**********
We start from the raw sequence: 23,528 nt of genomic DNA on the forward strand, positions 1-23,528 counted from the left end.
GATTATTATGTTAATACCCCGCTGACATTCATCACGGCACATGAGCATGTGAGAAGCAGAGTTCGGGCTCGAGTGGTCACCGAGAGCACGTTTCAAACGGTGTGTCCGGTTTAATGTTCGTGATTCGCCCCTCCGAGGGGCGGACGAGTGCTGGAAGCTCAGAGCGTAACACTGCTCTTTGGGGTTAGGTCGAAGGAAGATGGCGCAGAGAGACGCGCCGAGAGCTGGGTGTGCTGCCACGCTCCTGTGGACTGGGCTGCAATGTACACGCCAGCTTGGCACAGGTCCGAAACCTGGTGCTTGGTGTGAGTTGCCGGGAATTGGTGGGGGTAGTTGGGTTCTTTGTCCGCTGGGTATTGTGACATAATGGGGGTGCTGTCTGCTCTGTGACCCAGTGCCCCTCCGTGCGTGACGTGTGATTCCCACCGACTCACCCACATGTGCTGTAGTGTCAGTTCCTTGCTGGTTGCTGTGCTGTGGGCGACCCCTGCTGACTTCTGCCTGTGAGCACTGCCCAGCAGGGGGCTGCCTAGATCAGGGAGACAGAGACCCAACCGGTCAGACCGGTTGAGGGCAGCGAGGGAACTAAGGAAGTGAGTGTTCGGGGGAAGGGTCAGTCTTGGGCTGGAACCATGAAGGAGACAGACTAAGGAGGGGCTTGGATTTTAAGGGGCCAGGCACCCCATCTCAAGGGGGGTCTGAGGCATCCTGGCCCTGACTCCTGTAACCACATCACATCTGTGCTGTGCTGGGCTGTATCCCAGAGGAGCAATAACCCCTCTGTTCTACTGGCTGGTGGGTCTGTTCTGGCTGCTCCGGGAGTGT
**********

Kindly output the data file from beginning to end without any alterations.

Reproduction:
We start from the raw sequence: 23,528 nt of genomic DNA on the forward strand, positions 1-23,528 counted from the left end.
GATTATTATGTTAATACCCCGCTGACATTCATCACGGCACATGAGCATGTGAGAAGCAGAGTTCGGGCTCGAGTGGTCACCGAGAGCACGTTTCAAACGGTGTGTCCGGTTTAATGTTCGTGATTCGCCCCTCCGAGGGGCGGACGAGTGCTGGAAGCTCAGAGCGTAACACTGCTCTTTGGGGTTAGGTCGAAGGAAGATGGCGCAGAGAGACGCGCCGAGAGCTGGGTGTGCTGCCACGCTCCTGTGGACTGGGCTGCAATGTACACGCCAGCTTGGCACAGGTCCGAAACCTGGTGCTTGGTGTGAGTTGCCGGGAATTGGTGGGGGTAGTTGGGTTCTTTGTCCGCTGGGTATTGTGACATAATGGGGGTGCTGTCTGCTCTGTGACCCAGTGCCCCTCCGTGCGTGACGTGTGATTCCCACCGACTCACCCACATGTGCTGTAGTGTCAGTTCCTTGCTGGTTGCTGTGCTGTGGGCGACCCCTGCTGACTTCTGCCTGTGAGCACTGCCCAGCAGGGGGCTGCCTAGATCAGGGAGACAGAGACCCAACCGGTCAGACCGGTTGAGGGCAGCGAGGGAACTAAGGAAGTGAGTGTTCGGGGGAAGGGTCAGTCTTGGGCTGGAACCATGAAGGAGACAGACTAAGGAGGGGCTTGGATTTTAAGGGGCCAGGCACCCCATCTCAAGGGGGGTCTGAGGCATCCTGGCCCTGACTCCTGTAACCACATCACATCTGTGCTGTGCTGGGCTGTATCCCAGAGGAGCAATAACCCCTCTGTTCTACTGGCTGGTGGGTCTGTTCTGGCTGCTCCGGGAGTGT